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Extreme day hikers go light, go fast, go far

It sounds like an action sport that didn't quite make the X Games cut. "Extreme day hiking" is, after all, just a fancy name for walking.
/ Source: The Associated Press

It sounds like an action sport that didn't quite make the X Games cut. "Extreme day hiking" is, after all, just a fancy name for walking.

But that's precisely the beauty of this not-so-extreme sport: Anybody who is reasonably fit can do it., a Web site devoted to the extreme day hike, describes it as a hike that is at least 14 miles round trip, with an elevation gain of 4,000 feet or more. It "consumes most of the day in a challenging adventure in a spectacular natural setting."

OK, so there's nothing particularly new or unusual about the extreme day hike; people have been taking long walks in pretty environs since the beginning of time. Rather, it was the DayHiker credo that caught my eye: "Go early, go light, go fast, go far, go high, and achieve a personal best in one day, returning to a hot shower, a gourmet meal, a fine wine, and a comfortable bed."

No tent-pitching, no powdered eggs, and no 40-pound backpack add up to a perfect day on the trail for me.

And for many others, it turns out.

David Howard, senior editor of Backpacker magazine, says extreme day hikers are people "who don't have a huge amount of time and are going to want to maximize the amount of stuff they do in a day, just squeeze every drop of fun and adrenaline out of the day."

Catering to that segment of its readership, Backpacker recently featured the nation's toughest day hikes. No. 1 on the list: the famed 41-mile Timberline Trail around Mount Hood, Ore., which features 12,000 feet of elevation change and is usually done in four days.

Now, that's extreme.

My friend Andrew and I began our decidedly less extreme day hike in the tiny village of Port Clinton, at the foot of Blue Mountain, a long Appalachian ridge that slashes through Pennsylvania, New Jersey and New York.

(Full disclosure: In vertically challenged Pennsylvania, whose mountains are really molehills, there is no place you can climb 4,000 feet. But even DayHiker concedes that "extreme" is a subjective term, and for someone like me who is relatively sedentary, the hike I had chosen - a rocky 15.1 mile section of the Appalachian Trail in eastern Pennsylvania - certainly qualified.)

Soon we were chugging up the first of two steep ascents. This one was 900 feet, and I was breathing hard when we finally got to the top of the mountain, near Hawk Mountain Sanctuary, where thousands of migrating raptors pass by each spring and autumn.

The view of the Schuylkill River and forested rolling countryside would have been impressive, but thick clouds had shrouded the ridge, dramatically reducing visibility. It was pea soup up there, and the oppressive August humidity made it feel like we were walking through water.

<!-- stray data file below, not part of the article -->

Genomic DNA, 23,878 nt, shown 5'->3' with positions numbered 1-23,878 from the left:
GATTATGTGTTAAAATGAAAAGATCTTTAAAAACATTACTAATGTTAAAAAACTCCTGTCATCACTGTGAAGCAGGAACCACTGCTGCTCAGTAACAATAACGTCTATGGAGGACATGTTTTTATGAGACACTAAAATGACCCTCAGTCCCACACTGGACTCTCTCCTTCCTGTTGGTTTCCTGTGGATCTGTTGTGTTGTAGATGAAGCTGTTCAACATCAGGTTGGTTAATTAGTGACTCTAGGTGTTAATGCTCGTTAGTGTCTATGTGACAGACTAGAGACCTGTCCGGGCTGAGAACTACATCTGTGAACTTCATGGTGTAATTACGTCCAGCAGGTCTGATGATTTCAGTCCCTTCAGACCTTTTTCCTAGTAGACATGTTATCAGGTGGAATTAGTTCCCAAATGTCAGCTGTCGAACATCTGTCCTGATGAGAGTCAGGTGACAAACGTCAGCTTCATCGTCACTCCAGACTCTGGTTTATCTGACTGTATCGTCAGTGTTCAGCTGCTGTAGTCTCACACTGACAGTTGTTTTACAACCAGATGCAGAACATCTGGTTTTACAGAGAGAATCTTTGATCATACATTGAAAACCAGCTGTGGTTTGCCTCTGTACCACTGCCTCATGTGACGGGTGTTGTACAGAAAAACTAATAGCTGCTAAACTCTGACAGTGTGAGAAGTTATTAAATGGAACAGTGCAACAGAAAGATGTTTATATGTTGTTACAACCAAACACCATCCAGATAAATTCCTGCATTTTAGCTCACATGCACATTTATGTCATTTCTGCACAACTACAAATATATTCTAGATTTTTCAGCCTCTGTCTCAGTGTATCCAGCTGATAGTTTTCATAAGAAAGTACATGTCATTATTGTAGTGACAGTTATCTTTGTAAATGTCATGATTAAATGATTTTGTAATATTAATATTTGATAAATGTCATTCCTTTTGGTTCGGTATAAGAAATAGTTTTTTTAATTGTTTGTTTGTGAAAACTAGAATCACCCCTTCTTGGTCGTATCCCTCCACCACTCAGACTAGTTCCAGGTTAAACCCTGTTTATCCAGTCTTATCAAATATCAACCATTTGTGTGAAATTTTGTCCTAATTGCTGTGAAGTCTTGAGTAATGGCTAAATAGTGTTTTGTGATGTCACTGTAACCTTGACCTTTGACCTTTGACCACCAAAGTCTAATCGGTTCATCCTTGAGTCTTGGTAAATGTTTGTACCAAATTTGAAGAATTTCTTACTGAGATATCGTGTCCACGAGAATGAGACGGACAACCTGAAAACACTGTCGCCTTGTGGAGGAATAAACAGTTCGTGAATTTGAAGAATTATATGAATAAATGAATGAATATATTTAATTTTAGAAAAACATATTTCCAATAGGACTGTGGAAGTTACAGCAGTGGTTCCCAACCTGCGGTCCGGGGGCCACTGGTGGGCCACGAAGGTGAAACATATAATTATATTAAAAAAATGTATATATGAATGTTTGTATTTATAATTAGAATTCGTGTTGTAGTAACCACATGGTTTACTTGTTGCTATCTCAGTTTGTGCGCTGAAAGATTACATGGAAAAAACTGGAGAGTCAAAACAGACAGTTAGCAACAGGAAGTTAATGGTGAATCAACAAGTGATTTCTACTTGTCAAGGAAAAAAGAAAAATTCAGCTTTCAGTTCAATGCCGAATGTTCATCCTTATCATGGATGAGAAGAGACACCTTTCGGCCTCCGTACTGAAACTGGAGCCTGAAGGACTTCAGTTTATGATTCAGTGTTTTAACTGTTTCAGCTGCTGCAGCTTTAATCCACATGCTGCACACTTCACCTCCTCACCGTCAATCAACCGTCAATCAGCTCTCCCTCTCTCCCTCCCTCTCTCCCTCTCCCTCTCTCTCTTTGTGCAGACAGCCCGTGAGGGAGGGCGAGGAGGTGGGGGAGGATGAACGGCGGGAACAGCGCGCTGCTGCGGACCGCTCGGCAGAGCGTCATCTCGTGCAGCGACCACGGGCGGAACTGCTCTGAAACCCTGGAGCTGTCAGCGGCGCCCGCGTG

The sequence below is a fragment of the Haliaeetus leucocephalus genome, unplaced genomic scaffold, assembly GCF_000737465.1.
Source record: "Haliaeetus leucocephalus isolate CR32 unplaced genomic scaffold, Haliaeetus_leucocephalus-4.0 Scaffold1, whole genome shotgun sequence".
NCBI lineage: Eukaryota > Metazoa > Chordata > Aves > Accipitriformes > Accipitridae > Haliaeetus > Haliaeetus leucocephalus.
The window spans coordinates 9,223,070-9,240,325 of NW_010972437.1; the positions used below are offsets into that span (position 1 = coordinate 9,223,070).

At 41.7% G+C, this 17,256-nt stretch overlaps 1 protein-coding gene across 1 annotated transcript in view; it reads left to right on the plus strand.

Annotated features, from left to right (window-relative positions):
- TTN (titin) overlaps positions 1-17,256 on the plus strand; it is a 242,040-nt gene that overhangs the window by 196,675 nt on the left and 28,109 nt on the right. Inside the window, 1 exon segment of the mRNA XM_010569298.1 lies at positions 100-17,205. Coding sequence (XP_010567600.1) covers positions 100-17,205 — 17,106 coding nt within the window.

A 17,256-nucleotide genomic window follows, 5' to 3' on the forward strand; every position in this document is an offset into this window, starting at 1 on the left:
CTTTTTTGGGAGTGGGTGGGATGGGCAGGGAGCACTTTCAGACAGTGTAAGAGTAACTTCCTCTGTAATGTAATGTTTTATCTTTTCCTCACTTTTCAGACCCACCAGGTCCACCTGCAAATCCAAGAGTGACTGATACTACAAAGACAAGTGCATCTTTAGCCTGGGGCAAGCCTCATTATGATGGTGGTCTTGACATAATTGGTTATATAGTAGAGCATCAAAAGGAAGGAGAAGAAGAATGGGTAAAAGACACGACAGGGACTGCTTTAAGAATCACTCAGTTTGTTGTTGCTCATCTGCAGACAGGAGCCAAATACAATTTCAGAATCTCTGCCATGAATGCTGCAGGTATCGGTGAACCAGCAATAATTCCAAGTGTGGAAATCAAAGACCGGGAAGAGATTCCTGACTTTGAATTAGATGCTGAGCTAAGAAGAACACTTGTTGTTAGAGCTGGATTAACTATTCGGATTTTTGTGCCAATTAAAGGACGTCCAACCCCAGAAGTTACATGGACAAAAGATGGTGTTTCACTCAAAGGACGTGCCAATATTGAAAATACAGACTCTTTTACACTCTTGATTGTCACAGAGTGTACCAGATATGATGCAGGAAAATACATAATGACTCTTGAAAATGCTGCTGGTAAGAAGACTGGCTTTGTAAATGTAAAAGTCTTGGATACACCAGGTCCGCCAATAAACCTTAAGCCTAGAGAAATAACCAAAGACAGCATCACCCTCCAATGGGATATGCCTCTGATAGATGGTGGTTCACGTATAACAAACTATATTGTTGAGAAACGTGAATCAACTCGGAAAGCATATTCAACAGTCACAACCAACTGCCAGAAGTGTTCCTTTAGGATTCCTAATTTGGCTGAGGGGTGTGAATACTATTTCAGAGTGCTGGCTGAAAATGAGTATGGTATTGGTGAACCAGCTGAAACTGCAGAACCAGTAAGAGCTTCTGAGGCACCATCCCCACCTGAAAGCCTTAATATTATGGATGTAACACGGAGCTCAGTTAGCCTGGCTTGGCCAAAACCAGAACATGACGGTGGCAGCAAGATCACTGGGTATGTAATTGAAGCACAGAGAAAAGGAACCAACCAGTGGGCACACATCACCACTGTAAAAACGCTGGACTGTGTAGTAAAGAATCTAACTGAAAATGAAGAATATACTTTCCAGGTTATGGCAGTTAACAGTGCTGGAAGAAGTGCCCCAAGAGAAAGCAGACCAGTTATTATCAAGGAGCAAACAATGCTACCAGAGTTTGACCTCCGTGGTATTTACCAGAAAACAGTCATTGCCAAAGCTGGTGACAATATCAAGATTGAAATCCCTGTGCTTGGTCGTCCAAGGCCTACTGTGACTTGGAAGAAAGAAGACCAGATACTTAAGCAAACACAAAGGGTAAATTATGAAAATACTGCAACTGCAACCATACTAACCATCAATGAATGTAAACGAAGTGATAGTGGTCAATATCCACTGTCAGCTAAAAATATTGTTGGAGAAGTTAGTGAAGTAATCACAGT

I struggled to keep up with Andrew, a lanky guy with strides to match. After a while, I stopped trying, and every so often he'd stop and let me catch up to him.

Continuing through thick woods, we clambered over an endless series of lichen-covered, ankle-twisting rocks. Little ones, big ones, sharp ones, slippery ones - including the one I slipped on, causing me to fall and painfully bang my elbow. Not for nothing is Pennsylvania derisively dubbed "Rocksylvania" by Appalachian Trail through-hikers.

About seven miles in, we began another ascent, this one 1,000 feet. Our reward at the top would be Pulpit Rock, the first of two scenic overlooks along this section of the trail.

Andrew kept up his impossible pace, seemingly oblivious to the steep grade. I, on the other hand, was beat, and had to stop every 10 feet or 20 feet to catch my breath and take a gulp of water. Contemplating my throbbing feet, burning quads and aching shoulders, I wanted to tell DayHiker to shove it.

The view from Pulpit Rock wasn't great (those pesky clouds again, with lots of haze thrown in), but at least we could see the River of Rocks, a mile-long Ice Age boulder field on the valley floor. We stayed a half-hour, munching on sandwiches and fruit.

After a two-mile scamper over more rocks, Andrew and I arrived at the jewel of this hike: the Pinnacle, a rocky outcropping more than 1,600 feet above sea level that serves up one of the best views in Pennsylvania - on a clear day, that is.

We plopped down, and took in the (limited) view, a still-sublime patchwork of farmland and forest. We could see the curvature of the earth. Two enormous turkey vultures floated before our eyes, left to right, right to left, wings splayed out to catch the updrafts and downdrafts. Forgetting my weariness, I vowed to come back on a nicer day, when this scene would be even prettier.

The rewards of Pinnacle made the final five miles of our hike seem easy. Nevertheless, I was never so glad to see my car. My watch said we had hiked more than 15 miles in 7 1/2 hours - a full 90 minutes faster than the guidebook said it would take.

We ate pizza for dinner. Not exactly gourmet, but after a hard day on the trail, the pie tasted just as good as filet mignon.

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